With Game Muse having covered previous Wadjet Eye releases such as Primordia and The Blackwell Bundle, I immediately knew I was in for a real treat with the iOS release of their stark science-fiction thriller Gemini Rue. First released for the PC way back in 2011 and at the time recipient of numerous adventure Game of the Year awards; this 2013 update once again tells the account of former assassin Azriel Odin, scouring the criminal underworld of the rundown and rain-drenched streets of planet Barracus in a desperate search for his missing brother.
At the same time, we also follow the struggles of mysterious Delta-Six, a patient who awakes trapped within the confines of a sinister medical institute called Center 7. With his memories wiped completely clean, Delta-Six must soon form an unsteady alliance with his fellow patients, as they work together in a desperate bid to escape the baleful prison before loosing themselves forever. As a cruel fate brings Azriel Odin and Delta-Six closer together, we discover a world where life is cheap, identities are bought and a quest for redemption can change the fortune of an entire galaxy stood on the brink of falling apart. Two stories entwined into one uncertain outcome.
What hit me right from the start was the wonderfully detailed atmosphere presented in Gemini Rue. The grimly soaked, graffiti smeared streets of 23rd century Barracus would not look out of place on the set of Blade Runner (1982); while the austere, eerily sterile chambers of the Center 7 were reminiscent of Terry Gilliam’s 12 Monkeys (1995) and Alex Proyas’ Dark City (1998).
Throw in a substantial dose of science-fiction film noir, wrapped around an intelligent, well-written plot that doesn’t submit or pander to the audience, and what you have is a world that demands to be exploration populated with a mix of interesting characters to encounter. The narrative of any adventure often holds a pivotal role but I’m pleased to say that Gemini Rue stands above many others, even films, in delivering an utterly compelling yarn that grips you from the start but will leave you thinking long after the story has finished. That the game was written, designed and developed by one man, Joshua Nuernberger, is a testament to his sheer skill. His director’s commentary is not only a novel feature but also a great insight into the conception of the game.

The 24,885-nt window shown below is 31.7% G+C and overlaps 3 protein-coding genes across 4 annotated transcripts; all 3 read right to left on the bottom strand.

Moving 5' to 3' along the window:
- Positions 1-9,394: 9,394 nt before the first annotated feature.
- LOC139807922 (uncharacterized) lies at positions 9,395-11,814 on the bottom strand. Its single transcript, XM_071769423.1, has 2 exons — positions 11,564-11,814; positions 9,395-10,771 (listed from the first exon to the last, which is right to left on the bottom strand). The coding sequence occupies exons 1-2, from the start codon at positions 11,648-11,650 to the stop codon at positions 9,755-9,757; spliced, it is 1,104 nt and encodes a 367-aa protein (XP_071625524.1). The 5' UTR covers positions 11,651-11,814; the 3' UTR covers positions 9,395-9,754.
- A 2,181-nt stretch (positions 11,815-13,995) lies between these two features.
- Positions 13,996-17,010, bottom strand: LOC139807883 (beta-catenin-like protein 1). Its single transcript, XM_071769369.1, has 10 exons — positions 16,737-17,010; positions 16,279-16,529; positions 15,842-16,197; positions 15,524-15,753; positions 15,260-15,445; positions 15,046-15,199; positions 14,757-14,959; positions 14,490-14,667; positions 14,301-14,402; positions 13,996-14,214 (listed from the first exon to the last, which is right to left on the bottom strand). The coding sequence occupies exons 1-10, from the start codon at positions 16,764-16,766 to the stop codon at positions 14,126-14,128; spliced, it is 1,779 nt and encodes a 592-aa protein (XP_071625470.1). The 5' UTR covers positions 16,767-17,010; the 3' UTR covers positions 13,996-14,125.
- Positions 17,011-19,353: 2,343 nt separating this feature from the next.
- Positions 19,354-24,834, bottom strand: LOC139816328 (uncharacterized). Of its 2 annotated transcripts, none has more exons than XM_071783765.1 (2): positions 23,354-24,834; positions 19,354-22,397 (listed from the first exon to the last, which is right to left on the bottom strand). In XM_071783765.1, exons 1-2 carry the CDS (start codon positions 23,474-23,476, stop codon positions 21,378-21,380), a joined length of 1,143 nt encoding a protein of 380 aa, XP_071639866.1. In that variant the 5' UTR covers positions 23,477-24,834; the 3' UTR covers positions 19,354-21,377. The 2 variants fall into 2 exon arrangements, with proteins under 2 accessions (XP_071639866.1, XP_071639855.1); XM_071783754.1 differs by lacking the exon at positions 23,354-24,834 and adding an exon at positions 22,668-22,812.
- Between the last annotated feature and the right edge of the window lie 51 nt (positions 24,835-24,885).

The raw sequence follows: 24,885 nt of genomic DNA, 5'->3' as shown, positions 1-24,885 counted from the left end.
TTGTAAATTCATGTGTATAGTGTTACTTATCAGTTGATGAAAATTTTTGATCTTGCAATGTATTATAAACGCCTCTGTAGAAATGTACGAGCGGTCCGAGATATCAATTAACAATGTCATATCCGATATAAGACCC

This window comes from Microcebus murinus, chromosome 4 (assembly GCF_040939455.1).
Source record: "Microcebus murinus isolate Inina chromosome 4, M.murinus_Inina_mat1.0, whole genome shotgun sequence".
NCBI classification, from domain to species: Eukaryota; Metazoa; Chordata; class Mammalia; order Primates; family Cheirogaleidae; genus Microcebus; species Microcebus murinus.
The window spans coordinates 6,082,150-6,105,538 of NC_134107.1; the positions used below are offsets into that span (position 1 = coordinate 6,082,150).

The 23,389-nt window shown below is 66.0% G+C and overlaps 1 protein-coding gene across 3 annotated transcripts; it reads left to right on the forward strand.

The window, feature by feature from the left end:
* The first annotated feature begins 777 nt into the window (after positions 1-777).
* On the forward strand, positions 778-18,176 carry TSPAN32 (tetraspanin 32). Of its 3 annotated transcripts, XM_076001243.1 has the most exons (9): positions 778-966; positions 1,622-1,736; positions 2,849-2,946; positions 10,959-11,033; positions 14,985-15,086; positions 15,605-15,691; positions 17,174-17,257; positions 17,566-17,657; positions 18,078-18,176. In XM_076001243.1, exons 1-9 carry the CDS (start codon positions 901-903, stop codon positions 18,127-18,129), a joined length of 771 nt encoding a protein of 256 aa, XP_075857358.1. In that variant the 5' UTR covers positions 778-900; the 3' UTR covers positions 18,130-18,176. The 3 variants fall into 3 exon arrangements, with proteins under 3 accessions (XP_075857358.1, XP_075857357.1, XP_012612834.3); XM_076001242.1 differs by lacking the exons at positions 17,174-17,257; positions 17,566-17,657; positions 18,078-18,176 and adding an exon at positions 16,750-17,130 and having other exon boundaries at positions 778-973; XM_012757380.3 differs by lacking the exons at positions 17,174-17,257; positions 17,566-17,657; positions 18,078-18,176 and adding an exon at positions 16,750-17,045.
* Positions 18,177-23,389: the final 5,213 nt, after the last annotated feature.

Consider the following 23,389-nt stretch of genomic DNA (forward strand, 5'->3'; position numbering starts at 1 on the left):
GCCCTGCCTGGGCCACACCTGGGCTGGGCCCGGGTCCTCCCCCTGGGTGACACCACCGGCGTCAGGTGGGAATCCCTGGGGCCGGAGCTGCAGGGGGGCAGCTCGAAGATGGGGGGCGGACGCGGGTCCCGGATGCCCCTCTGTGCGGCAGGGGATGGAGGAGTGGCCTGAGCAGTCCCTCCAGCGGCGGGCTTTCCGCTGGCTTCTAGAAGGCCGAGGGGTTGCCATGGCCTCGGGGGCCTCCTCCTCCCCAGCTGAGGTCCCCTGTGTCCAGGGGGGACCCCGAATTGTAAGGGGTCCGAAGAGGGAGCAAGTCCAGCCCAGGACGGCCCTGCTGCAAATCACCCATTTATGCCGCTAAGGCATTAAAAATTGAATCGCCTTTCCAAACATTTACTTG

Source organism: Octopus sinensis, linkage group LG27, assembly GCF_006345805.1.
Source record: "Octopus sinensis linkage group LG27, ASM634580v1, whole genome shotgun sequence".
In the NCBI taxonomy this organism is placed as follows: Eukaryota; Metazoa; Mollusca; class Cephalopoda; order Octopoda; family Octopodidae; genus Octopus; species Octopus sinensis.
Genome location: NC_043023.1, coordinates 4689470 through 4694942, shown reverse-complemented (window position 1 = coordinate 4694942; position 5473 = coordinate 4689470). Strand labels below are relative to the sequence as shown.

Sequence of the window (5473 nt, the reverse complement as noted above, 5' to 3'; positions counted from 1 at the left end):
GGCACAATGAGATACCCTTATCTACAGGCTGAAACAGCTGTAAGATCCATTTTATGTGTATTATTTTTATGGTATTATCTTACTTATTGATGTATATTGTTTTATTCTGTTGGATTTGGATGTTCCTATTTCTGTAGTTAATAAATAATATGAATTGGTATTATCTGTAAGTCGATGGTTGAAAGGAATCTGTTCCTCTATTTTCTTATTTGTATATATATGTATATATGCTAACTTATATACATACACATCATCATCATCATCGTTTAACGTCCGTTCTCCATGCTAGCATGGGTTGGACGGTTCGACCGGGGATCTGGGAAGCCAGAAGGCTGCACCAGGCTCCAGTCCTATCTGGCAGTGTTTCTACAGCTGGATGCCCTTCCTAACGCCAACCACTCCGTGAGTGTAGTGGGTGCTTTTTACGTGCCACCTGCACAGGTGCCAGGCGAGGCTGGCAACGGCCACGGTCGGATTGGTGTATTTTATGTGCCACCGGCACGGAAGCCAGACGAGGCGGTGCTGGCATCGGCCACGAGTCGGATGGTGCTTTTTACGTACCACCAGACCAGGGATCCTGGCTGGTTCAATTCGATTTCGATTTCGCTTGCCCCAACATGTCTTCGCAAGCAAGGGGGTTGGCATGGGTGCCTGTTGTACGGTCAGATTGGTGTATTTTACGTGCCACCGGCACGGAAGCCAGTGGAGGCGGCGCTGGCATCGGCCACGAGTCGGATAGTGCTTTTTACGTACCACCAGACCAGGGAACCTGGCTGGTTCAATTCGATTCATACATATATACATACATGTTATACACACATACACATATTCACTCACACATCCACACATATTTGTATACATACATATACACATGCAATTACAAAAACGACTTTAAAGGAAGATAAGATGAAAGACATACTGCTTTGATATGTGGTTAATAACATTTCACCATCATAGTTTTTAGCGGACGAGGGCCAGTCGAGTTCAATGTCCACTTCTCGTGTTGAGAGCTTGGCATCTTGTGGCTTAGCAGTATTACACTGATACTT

For those lamenting the lack of a mouse-operated pointer (and initially I was one) fret not as the transition from PC to iOS device has been incredibly successful. In fact you can’t help but wonder why this isn’t done more often; a simple tap allows you to move while holding your fat, greasy finger down over an object of interest opens up a small menu that allows you to choose between looking, talking or interacting with said item. This works perfectly for the numerous puzzles which are thankfully more logical than whimsical randomness. If you want information you can either just ask or search for it, there are no combinations of coconuts, coat hangers and bicycle brakes to tickle a security guard to distract him from his post this time around.
That said, when the occasional action set piece kicks-in, the controls can feel ever so slightly cumbersome in acquiring and dispatching targets. Though I’m willing to blame it on my aforementioned fat fingers than it being a real issue, it certainly doesn’t detract from the experience. Another aspect of Gemini Rue that pleasantly surprised me is the copious amount of voice acting. Every character you meet has fully vocalised dialogue that brings them to life. It may not be groundbreaking but it does a marvellous job.
I really hope that Gemini Rue is the start of something special for iOS devices. Some PC owners of the original may not find much to come back to but there is a lot to offer for newcomers like myself. A sharp, thought-provoking plot encompassed in beautiful presentation that harks back to the roots of adventure games. Gemini Rue is an accomplished, modern point and click title for a mature audience that can’t help but to leave you wanting more for Wadjet Eye Games, the new kings of the genre.